Lemon Bars Recipe

A great lemon bar should have a no-nonsense tart-sweet curd filling above and a flaky-yet-firm short bread crust below. The two together create an experience that approaches religious.

The secret to lemon bars isn’t in the ingredients per se (a top-notch lemon curd filling is defined more by what you leave out of it than what you put into it), it’s in the technique. Too many lemon bar recipes call for a liquid filling to be poured into an unbaked crust. This simplifies the process to be sure, but creates a soggy, paste-like bar. Pre-baking the crust, then pouring on the warm curd while the crust is still hot creates the magic texture combo. You’ll need a candy thermometer to get the process just right. The ingredients are:

8 ounces soft butter
10 ounces (2 cups) all-purpose flour
3.5 ounces (1/2 cup) sugar
a pinch of salt
Lemon curd cooked to 170 degrees F (you’ll need 50% more than the recipe makes, but it scales up very easily)
Powdered sugar for dusting

Preheat your oven to 350 and have all the ingredients for your lemon curd laid out and waiting. Combine the crust ingredients in a bowl or in the bowl of a mixer and stir until a soft dough comes together. Press into a 9″ x 13″ baking dish. Let the crust rest for 10-20 minutes, then bake it for 20 minutes until it is lightly golden.

Meanwhile, prepare the lemon curd. Ideally, what you’d like to do is combine all the ingredients (save for the lemon zest) and start the cooking about five minutes before the crust is due to come out. Once the curd hits 170, take it off the heat. Remove the pan from the oven, stir the zest into the curd and pour it into the crust. Return the pan to the oven for 10-12 minutes, until the curd reaches it’s final temperature, 196 degrees F, and thickens.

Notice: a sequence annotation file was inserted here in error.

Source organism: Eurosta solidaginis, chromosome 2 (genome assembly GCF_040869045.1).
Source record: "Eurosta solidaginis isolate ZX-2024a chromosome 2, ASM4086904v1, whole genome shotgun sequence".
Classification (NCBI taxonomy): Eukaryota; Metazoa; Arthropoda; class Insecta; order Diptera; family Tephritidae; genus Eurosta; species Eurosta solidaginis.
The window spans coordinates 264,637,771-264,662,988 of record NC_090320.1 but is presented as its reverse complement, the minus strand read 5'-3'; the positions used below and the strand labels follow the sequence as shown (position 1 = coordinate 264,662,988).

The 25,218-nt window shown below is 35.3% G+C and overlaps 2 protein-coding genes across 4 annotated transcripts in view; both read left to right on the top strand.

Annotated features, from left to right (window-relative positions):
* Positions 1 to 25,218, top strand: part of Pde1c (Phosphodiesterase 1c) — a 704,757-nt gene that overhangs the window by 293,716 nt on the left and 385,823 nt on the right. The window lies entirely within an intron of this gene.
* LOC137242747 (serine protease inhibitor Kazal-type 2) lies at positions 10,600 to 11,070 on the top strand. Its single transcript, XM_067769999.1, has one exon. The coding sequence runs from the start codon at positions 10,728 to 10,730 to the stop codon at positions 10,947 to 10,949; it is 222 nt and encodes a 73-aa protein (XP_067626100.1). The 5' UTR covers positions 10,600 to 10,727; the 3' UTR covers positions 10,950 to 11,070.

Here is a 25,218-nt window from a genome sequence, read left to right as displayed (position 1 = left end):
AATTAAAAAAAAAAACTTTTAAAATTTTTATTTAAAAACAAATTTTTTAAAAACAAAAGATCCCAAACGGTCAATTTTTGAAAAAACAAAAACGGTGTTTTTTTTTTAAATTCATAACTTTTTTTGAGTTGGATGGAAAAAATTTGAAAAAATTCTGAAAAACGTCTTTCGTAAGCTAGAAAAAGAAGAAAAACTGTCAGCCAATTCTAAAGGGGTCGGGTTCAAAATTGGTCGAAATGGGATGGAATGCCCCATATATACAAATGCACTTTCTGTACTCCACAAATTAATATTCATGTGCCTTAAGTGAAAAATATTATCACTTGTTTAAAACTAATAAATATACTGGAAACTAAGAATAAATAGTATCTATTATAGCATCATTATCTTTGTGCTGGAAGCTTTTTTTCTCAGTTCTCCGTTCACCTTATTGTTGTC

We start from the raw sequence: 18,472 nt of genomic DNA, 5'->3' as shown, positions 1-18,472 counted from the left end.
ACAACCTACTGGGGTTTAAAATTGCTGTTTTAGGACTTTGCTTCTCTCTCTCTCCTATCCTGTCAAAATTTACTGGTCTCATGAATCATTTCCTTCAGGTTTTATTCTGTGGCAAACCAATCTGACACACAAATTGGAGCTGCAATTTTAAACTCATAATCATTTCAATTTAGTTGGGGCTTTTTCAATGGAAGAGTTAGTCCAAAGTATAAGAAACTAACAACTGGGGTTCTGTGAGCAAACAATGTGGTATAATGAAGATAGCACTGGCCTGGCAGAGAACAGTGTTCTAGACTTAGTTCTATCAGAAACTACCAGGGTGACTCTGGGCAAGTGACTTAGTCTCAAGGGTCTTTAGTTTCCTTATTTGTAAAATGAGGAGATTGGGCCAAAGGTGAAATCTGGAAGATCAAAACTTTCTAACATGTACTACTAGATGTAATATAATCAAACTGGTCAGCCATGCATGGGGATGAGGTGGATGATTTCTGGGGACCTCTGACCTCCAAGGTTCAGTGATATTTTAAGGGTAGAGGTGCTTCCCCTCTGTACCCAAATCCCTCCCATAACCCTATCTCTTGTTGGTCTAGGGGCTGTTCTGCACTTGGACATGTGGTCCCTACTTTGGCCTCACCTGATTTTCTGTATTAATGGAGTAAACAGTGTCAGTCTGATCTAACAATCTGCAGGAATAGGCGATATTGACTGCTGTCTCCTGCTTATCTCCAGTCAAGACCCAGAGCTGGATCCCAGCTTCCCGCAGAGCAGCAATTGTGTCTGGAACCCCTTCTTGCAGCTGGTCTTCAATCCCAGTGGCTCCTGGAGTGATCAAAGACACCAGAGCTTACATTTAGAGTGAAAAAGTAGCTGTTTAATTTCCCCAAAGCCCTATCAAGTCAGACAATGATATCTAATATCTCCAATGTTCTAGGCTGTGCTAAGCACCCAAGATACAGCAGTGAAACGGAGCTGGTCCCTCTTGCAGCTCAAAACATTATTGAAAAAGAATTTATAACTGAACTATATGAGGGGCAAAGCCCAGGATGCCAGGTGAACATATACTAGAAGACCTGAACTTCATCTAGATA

Remove the pan from the oven and cool on a wire rack for 45 minutes, then refrigerate at least two hours or overnight. Slice and serve.

10 thoughts on “Lemon Bars Recipe”

    1. That recipe will scale up just fine as it is, though you may want to reduce the zest somewhat in larger quantities, lest the lemon flavor become a little too intense.

  1. If you were making a lemon bar with a more jam-like filling using sugar, whole eggs, lemon zest + juice, and flour instead of lemon curd, what amounts of each would you recommend using?

    Also, if you were using lime juice + zest in place of lemon in the above method, would the ingredients (mainly sugar) need to be adjusted to balance the tartness? If so, what would the amount be?

    I hope you don’t mind the questions 🙂

    1. Hi Andrew!

      I love questions! However I’m not sure about the filling you’re describing. I’d think whole eggs would make a much thicker custard than a curd, since a curd only has yolks and most of the coagulating proteins in eggs are found in the whites. I think I’ve heard of some flour-based curds, but I’ve never made one. As for using limes instead, you don’t need to adjust the sugar at all, since lemons and limes are similar enough in terms of sweetness and tartness. Cheers, – Joe

      1. Thanks for the response, Joe. I have to admit, the thought of making a curd intimidates me, but I may just breakdown and try your recipe since the bars look so good!

  2. Hey Joe…
    a couple questions for you. I have been working with one lemon bar recipe that comes from a well-known cook and cookbook author and it has failed every time in the end, no matter the adjustments I make – so I’m kind of on a mission to find THE recipe, that works for me every time. Eyeing your recipe, I’m wondering how your taking the temperature of the curd after its in the oven, and secondly, how are you getting the lemon bars out of the pan to cool… are you lining your pans with parchment that overhangs the side of the pot to create easy lifting? or are you cooling them in the pan, on a wire rack and putting them in the fridge overnight?

    1. Hi Alice! Have you seen the photo tutorial about this? Look under the Miscellaneous Desserts & Cookies menu over to the left and click on Lemon Bars. It should explain most everything. But as for measuring temperature, I use a $15 Taylor digital thermometer I got at a restaurant supply shop. It gives a fast read for pretty much every job!

      – Joe

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